So Hawkwind have, to quote the press release, “announced a brand-new studio album. The Future Never Waits follows their critically acclaimed 2021 album Somnia and 2022 double live album We Are Looking In On You. The band’s 35th studio album is an outstanding progression to their varied and celebrated catalogue”. Critically acclaimed by some, I must confess I didn’t think much of Somnia or for that matter The Road To Utopia (and that dreadful cricket bloody cricket artwork), I must admit to being a little worried about having to review this latest album – would we have to politely “forget” to cover it? Hey look, I think Hawkwind made some of the finest albums anyone has ever made back there in the 70’s, they were on it all the way through that decade, some of the most important albums made by anyone both musically and socially. It could reasonably be argued that Hawkwind don’t get anywhere near the respect they deserve, that they were at both the musical and political forefront for a long time back there, it could be argued that they were punk rock before punk rock was thing, that the various line ups and rich tapestry of characters that have passed through the good spaceship Hawkwind deserve far more recognition than they ever get. Not sure how vital the albums they made beyond the 70’s are, Levitation was probably the last truly great Hawkwind album. Sure, there’s been some good ones since then, Chronicles was pretty tasty, 81’s Sonic Attack was no slouch, they were at their highest of artistic heights back there in the 70’s though, pretty much everything they did, as Wind or Lords, pretty much everything they did back there was (and still is) utterly vital.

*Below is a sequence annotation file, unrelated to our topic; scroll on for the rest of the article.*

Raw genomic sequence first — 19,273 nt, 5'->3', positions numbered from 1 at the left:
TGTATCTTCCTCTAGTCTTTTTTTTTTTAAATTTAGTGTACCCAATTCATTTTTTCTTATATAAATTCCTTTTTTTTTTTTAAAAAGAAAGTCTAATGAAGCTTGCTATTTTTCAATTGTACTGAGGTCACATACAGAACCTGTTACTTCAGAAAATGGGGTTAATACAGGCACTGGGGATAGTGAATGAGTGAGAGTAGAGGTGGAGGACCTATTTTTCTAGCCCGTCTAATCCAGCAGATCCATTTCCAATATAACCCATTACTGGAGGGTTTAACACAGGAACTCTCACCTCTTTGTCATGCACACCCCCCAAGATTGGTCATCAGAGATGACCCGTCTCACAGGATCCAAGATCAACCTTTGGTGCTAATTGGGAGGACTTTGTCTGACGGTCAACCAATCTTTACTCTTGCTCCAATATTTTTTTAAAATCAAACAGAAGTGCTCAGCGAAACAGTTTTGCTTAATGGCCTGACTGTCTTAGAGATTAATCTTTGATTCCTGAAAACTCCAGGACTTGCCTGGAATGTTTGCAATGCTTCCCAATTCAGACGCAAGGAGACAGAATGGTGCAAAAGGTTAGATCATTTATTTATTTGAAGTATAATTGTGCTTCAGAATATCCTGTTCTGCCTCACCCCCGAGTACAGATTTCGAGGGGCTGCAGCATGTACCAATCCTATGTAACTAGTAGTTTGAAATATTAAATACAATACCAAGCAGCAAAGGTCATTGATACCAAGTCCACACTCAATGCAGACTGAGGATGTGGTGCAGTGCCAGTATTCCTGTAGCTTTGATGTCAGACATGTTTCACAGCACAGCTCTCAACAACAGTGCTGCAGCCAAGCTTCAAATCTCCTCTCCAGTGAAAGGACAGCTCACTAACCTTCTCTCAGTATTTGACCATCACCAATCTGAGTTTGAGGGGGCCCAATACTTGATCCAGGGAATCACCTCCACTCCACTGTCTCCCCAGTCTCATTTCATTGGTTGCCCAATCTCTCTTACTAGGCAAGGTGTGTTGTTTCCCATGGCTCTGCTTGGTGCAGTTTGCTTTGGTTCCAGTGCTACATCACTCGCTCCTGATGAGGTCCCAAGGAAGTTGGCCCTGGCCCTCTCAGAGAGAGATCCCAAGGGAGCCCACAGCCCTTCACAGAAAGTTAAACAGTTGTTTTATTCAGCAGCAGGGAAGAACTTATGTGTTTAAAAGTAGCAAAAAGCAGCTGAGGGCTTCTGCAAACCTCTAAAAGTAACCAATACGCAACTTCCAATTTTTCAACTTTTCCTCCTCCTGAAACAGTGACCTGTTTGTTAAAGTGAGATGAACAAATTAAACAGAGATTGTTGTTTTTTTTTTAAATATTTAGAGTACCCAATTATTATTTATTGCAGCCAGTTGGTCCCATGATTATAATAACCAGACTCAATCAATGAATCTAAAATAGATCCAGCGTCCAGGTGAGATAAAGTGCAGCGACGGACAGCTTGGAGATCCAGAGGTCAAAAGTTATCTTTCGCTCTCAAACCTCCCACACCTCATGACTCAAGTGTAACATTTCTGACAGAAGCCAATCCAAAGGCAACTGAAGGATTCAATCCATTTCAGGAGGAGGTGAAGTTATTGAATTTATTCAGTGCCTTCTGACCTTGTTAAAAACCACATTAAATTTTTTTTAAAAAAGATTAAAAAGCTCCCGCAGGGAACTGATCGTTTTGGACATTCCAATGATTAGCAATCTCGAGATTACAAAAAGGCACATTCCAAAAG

Let’s be honest, recent Hawkwind studio albums haven’t really had ‘it’, of the most recent albums I’d have to politely say they’ve been just a little disappointing. So yes, I was a little worried, Hawkwind are an important band, they matter, they’re an important band to us personally, a big part of Organ history. Without Hawkwind and their fanzine-buying audiences Organ wouldn’t have survived, hell, we even launched Organ (out of the back of an ex-army ambulance, smoke machine in the cab, blue light on, car park of Guildford Civic Hall, 1986) and we’ve interviewed various Hawks on many occasions, they’re a big big part of this Organ thing. We were a little worried about having to honestly objectively review a new Hawkwind studio album…